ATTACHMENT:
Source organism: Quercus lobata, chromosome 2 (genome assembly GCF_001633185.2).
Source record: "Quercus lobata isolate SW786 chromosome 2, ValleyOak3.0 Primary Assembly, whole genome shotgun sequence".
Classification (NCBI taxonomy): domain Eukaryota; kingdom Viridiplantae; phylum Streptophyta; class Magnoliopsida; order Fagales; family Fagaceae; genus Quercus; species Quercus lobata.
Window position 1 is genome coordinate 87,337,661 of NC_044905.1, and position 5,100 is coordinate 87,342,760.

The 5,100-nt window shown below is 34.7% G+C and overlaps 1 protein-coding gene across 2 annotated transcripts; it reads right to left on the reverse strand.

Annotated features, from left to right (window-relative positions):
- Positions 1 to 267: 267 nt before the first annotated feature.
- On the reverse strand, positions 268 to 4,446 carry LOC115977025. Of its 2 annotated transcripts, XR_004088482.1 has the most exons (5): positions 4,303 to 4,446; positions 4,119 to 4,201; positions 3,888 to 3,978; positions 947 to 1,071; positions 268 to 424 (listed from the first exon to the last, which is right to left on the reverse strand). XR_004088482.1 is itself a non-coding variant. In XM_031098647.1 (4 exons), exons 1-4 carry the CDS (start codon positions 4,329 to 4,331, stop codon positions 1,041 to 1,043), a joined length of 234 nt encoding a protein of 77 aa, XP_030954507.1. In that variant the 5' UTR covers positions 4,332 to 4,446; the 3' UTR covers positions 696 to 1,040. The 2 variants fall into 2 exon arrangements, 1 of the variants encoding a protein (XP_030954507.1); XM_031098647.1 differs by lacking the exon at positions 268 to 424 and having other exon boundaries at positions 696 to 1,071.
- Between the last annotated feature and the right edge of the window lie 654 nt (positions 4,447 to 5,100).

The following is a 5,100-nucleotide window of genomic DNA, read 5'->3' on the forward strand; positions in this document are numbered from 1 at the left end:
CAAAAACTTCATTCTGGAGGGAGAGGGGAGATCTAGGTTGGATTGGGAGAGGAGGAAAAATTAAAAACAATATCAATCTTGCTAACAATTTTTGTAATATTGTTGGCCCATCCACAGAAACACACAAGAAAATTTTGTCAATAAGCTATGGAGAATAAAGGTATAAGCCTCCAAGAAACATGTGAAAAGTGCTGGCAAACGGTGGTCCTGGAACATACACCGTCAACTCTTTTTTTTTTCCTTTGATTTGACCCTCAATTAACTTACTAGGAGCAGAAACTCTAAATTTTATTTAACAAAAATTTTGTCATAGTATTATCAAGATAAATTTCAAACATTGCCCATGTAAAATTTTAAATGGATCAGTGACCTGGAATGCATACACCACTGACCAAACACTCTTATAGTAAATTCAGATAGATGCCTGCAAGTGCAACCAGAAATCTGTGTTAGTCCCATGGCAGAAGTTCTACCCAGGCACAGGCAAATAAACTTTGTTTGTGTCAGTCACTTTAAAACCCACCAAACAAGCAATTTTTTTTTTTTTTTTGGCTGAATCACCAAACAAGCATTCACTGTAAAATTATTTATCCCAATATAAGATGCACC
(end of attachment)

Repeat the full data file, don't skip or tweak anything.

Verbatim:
Source organism: Quercus lobata, chromosome 2 (genome assembly GCF_001633185.2).
Source record: "Quercus lobata isolate SW786 chromosome 2, ValleyOak3.0 Primary Assembly, whole genome shotgun sequence".
Classification (NCBI taxonomy): domain Eukaryota; kingdom Viridiplantae; phylum Streptophyta; class Magnoliopsida; order Fagales; family Fagaceae; genus Quercus; species Quercus lobata.
Window position 1 is genome coordinate 87,337,661 of NC_044905.1, and position 5,100 is coordinate 87,342,760.

The 5,100-nt window shown below is 34.7% G+C and overlaps 1 protein-coding gene across 2 annotated transcripts; it reads right to left on the reverse strand.

Annotated features, from left to right (window-relative positions):
- Positions 1 to 267: 267 nt before the first annotated feature.
- On the reverse strand, positions 268 to 4,446 carry LOC115977025. Of its 2 annotated transcripts, XR_004088482.1 has the most exons (5): positions 4,303 to 4,446; positions 4,119 to 4,201; positions 3,888 to 3,978; positions 947 to 1,071; positions 268 to 424 (listed from the first exon to the last, which is right to left on the reverse strand). XR_004088482.1 is itself a non-coding variant. In XM_031098647.1 (4 exons), exons 1-4 carry the CDS (start codon positions 4,329 to 4,331, stop codon positions 1,041 to 1,043), a joined length of 234 nt encoding a protein of 77 aa, XP_030954507.1. In that variant the 5' UTR covers positions 4,332 to 4,446; the 3' UTR covers positions 696 to 1,040. The 2 variants fall into 2 exon arrangements, 1 of the variants encoding a protein (XP_030954507.1); XM_031098647.1 differs by lacking the exon at positions 268 to 424 and having other exon boundaries at positions 696 to 1,071.
- Between the last annotated feature and the right edge of the window lie 654 nt (positions 4,447 to 5,100).

The following is a 5,100-nucleotide window of genomic DNA, read 5'->3' on the forward strand; positions in this document are numbered from 1 at the left end:
CAAAAACTTCATTCTGGAGGGAGAGGGGAGATCTAGGTTGGATTGGGAGAGGAGGAAAAATTAAAAACAATATCAATCTTGCTAACAATTTTTGTAATATTGTTGGCCCATCCACAGAAACACACAAGAAAATTTTGTCAATAAGCTATGGAGAATAAAGGTATAAGCCTCCAAGAAACATGTGAAAAGTGCTGGCAAACGGTGGTCCTGGAACATACACCGTCAACTCTTTTTTTTTTCCTTTGATTTGACCCTCAATTAACTTACTAGGAGCAGAAACTCTAAATTTTATTTAACAAAAATTTTGTCATAGTATTATCAAGATAAATTTCAAACATTGCCCATGTAAAATTTTAAATGGATCAGTGACCTGGAATGCATACACCACTGACCAAACACTCTTATAGTAAATTCAGATAGATGCCTGCAAGTGCAACCAGAAATCTGTGTTAGTCCCATGGCAGAAGTTCTACCCAGGCACAGGCAAATAAACTTTGTTTGTGTCAGTCACTTTAAAACCCACCAAACAAGCAATTTTTTTTTTTTTTTTGGCTGAATCACCAAACAAGCATTCACTGTAAAATTATTTATCCCAATATAAGATGCACC